What Would You Do if You Didn’t Have Student Debt?

This was the question recently asked by Julia O’Malley, an Anchorage reporter and columnist.  She highlights some of the answers she received here.

The question is timely.  Last week, Congress passed a bill that ties college loan interest rates to the market.  This translates to lower interest rates now, but the possibility of interest rates rising as the economy improves.  Some say this doesn’t go far enough in addressing our national student debt crisis. 

As is now widely known, and as Ms. O’Malley points out, eduction-related debt in the U.S. is at its highest rates in history, due to the increasing cost of obtaining a college education.  A college education is also now deemed expected and even essential for most high school graduates looking to enter the workplace, even for entry level positions.  As Ms. O’Malley cites, between 1982 and 2007, college costs went up 400 percent.  Currently, Americans owe close to one trillion dollars in educational debt; of that, approximately $85 billion is now delinquent.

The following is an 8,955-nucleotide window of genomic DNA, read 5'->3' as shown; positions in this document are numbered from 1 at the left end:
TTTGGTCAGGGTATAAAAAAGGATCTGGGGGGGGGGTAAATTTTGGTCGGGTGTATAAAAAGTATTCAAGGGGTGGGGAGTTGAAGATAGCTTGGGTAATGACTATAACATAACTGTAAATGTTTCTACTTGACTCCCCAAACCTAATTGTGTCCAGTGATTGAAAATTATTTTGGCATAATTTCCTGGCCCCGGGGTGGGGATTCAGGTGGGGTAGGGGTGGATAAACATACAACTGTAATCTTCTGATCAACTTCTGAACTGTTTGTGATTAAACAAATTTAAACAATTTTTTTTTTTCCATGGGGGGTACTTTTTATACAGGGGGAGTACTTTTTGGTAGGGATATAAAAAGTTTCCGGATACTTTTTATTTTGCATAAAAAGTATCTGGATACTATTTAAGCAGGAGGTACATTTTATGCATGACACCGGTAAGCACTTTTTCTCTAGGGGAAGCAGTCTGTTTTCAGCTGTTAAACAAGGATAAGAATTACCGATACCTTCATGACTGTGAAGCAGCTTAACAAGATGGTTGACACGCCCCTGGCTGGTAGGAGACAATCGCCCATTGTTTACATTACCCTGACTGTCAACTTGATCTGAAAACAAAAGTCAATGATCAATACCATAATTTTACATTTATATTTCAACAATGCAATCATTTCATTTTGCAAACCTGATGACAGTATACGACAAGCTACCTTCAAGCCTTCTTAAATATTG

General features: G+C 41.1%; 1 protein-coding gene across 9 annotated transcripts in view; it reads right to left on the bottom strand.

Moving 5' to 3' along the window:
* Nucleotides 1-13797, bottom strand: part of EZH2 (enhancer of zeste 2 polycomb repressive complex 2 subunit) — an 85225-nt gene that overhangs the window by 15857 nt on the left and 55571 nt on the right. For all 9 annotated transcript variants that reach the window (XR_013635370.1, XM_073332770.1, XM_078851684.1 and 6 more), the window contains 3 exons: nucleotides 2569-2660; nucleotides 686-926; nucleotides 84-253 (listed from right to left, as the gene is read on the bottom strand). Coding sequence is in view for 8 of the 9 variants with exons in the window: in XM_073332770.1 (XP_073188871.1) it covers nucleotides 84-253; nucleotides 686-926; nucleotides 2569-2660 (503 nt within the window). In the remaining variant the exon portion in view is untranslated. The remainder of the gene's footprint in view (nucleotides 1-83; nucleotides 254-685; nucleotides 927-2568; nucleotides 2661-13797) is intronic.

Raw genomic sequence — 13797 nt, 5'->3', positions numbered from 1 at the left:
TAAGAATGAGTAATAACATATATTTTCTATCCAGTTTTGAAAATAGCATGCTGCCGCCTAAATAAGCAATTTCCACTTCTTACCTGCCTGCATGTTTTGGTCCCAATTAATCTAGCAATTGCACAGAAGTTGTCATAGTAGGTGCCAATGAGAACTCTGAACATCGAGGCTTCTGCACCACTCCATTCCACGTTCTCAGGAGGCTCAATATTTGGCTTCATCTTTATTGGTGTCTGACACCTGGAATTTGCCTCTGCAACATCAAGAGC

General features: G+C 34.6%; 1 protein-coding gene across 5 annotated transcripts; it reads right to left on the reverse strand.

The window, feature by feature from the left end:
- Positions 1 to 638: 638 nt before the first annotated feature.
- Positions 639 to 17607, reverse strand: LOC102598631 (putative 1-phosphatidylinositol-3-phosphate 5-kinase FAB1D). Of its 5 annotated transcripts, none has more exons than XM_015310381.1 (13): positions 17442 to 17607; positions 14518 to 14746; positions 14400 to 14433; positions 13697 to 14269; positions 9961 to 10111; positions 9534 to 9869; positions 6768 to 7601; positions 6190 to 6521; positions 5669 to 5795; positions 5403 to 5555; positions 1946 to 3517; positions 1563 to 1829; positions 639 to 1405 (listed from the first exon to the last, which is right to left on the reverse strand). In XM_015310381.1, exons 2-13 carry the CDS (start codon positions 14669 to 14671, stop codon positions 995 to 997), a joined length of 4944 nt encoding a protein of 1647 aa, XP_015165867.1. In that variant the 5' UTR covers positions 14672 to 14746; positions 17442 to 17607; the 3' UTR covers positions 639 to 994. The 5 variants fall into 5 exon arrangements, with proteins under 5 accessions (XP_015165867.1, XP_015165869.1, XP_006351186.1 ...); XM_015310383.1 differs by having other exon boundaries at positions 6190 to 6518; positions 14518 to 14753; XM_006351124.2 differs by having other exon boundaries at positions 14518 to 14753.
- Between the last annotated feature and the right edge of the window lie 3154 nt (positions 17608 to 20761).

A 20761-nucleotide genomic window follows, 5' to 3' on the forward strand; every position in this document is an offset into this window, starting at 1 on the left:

One young man in the story aimed to have his debt paid before his 30th birthday and went to some creative measures to accomplish that, despite being unemployed at the time.  He eventually made great strides, but despite his best efforts, it was the generosity of a stranger, inspired by his story he read in his blog, that enabled him to reach his goal.  Now, student debt free, this young man has the freedom to start his own business. 

I’ll be posting the stories of my fellow aspirants over this class period. Take a moment to read them. If you’re inspired, please help aspirants, like us, become free to follow God’s calling in our lives in giving ourselves to Him and the Church: pray, donate, and share with your friends and family, inviting them to do the same.

Thank you and God bless!

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